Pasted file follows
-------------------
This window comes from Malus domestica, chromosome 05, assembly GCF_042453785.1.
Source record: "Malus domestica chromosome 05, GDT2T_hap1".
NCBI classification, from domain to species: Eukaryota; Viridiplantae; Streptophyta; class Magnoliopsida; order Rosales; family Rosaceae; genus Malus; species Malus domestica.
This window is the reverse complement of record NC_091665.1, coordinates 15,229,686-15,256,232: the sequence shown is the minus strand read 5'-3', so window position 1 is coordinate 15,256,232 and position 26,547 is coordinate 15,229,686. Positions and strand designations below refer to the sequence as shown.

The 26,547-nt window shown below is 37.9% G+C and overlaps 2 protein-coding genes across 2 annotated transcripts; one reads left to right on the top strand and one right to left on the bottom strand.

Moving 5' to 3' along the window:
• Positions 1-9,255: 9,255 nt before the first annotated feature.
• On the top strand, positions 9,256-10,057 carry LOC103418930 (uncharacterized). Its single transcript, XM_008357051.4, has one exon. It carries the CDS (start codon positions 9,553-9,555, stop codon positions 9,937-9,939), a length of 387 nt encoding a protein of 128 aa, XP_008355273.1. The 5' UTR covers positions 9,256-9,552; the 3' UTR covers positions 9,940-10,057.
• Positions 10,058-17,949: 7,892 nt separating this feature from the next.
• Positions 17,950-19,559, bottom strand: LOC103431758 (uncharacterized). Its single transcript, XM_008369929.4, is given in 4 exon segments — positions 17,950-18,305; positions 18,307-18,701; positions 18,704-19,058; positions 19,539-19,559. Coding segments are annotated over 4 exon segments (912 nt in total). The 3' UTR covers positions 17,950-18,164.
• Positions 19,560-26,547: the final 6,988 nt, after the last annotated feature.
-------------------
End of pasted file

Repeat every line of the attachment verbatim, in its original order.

This window comes from Malus domestica, chromosome 05, assembly GCF_042453785.1.
Source record: "Malus domestica chromosome 05, GDT2T_hap1".
NCBI classification, from domain to species: Eukaryota; Viridiplantae; Streptophyta; class Magnoliopsida; order Rosales; family Rosaceae; genus Malus; species Malus domestica.
This window is the reverse complement of record NC_091665.1, coordinates 15,229,686-15,256,232: the sequence shown is the minus strand read 5'-3', so window position 1 is coordinate 15,256,232 and position 26,547 is coordinate 15,229,686. Positions and strand designations below refer to the sequence as shown.

The 26,547-nt window shown below is 37.9% G+C and overlaps 2 protein-coding genes across 2 annotated transcripts; one reads left to right on the top strand and one right to left on the bottom strand.

Moving 5' to 3' along the window:
• Positions 1-9,255: 9,255 nt before the first annotated feature.
• On the top strand, positions 9,256-10,057 carry LOC103418930 (uncharacterized). Its single transcript, XM_008357051.4, has one exon. It carries the CDS (start codon positions 9,553-9,555, stop codon positions 9,937-9,939), a length of 387 nt encoding a protein of 128 aa, XP_008355273.1. The 5' UTR covers positions 9,256-9,552; the 3' UTR covers positions 9,940-10,057.
• Positions 10,058-17,949: 7,892 nt separating this feature from the next.
• Positions 17,950-19,559, bottom strand: LOC103431758 (uncharacterized). Its single transcript, XM_008369929.4, is given in 4 exon segments — positions 17,950-18,305; positions 18,307-18,701; positions 18,704-19,058; positions 19,539-19,559. Coding segments are annotated over 4 exon segments (912 nt in total). The 3' UTR covers positions 17,950-18,164.
• Positions 19,560-26,547: the final 6,988 nt, after the last annotated feature.